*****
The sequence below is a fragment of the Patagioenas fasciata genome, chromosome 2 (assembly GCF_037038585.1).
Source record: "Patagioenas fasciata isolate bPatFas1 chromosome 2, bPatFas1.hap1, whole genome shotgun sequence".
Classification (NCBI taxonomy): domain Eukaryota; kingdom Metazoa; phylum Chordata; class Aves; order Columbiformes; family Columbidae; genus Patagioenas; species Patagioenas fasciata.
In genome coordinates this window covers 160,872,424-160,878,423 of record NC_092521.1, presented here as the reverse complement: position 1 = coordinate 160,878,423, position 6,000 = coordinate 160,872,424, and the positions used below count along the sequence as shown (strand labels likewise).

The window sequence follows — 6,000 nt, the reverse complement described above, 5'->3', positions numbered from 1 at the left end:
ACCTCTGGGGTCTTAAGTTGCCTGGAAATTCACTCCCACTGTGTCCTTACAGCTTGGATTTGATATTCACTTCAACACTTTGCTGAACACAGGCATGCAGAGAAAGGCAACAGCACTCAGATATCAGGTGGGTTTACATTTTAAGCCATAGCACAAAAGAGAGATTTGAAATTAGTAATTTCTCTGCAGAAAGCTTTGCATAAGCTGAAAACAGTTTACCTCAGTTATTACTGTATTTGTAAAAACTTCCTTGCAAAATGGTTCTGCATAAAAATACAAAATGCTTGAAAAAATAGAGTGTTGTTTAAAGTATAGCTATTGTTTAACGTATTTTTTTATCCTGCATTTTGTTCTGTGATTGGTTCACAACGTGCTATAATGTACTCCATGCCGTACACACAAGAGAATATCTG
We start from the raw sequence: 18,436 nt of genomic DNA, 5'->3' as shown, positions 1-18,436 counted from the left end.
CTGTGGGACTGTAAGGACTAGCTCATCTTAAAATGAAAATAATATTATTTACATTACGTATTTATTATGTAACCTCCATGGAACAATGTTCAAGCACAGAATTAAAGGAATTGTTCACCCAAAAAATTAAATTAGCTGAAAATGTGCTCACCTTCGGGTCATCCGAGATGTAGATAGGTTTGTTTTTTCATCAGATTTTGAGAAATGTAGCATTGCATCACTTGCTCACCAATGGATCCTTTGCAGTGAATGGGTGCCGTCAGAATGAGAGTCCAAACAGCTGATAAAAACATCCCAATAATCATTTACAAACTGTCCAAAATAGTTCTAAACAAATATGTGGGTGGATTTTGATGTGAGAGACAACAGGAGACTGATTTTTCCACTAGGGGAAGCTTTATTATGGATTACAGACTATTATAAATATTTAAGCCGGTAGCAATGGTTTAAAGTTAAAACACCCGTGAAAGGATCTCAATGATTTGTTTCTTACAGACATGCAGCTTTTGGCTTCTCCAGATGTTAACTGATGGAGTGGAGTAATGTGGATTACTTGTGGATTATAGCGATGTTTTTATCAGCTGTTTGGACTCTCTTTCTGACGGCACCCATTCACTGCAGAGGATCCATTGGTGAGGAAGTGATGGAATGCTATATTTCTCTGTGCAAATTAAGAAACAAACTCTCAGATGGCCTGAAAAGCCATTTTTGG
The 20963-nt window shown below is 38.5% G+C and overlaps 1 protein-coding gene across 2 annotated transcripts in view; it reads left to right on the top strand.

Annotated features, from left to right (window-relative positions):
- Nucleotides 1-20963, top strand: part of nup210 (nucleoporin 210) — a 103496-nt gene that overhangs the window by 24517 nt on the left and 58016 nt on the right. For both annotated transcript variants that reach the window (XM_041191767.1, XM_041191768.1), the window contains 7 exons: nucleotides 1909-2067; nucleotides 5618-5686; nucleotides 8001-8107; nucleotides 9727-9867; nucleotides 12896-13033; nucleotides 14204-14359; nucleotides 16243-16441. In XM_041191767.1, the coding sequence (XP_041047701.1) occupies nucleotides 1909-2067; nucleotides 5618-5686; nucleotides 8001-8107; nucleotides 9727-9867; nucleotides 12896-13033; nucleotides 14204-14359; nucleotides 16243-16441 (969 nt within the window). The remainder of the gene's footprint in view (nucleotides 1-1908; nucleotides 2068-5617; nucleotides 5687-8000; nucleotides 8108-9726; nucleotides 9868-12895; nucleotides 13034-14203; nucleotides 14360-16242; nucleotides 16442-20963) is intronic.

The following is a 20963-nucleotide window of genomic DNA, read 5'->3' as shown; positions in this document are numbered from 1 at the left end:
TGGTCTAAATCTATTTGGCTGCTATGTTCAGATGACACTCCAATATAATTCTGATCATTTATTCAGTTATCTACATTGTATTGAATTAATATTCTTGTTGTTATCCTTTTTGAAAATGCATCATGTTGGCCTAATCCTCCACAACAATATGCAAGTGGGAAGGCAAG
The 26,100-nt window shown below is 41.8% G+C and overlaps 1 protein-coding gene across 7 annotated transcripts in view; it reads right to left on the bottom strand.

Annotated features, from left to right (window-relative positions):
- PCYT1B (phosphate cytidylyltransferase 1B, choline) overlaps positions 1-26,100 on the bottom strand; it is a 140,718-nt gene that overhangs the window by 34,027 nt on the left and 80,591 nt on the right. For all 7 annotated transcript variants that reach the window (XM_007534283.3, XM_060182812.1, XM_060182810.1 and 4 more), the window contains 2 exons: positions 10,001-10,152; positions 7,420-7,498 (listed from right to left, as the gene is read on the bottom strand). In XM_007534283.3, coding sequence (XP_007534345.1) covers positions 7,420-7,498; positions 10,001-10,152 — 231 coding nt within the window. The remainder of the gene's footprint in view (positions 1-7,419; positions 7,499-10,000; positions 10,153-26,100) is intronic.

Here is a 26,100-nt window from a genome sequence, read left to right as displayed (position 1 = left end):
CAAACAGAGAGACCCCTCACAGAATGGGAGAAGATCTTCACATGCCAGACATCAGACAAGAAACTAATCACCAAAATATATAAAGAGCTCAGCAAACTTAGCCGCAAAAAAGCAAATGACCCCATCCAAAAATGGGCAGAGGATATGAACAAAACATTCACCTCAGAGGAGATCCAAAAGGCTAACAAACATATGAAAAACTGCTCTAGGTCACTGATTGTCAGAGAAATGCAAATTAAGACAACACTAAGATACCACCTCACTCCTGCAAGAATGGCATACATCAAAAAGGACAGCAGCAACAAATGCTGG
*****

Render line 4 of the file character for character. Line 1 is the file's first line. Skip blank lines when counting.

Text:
In genome coordinates this window covers 160,872,424-160,878,423 of record NC_092521.1, presented here as the reverse complement: position 1 = coordinate 160,878,423, position 6,000 = coordinate 160,872,424, and the positions used below count along the sequence as shown (strand labels likewise).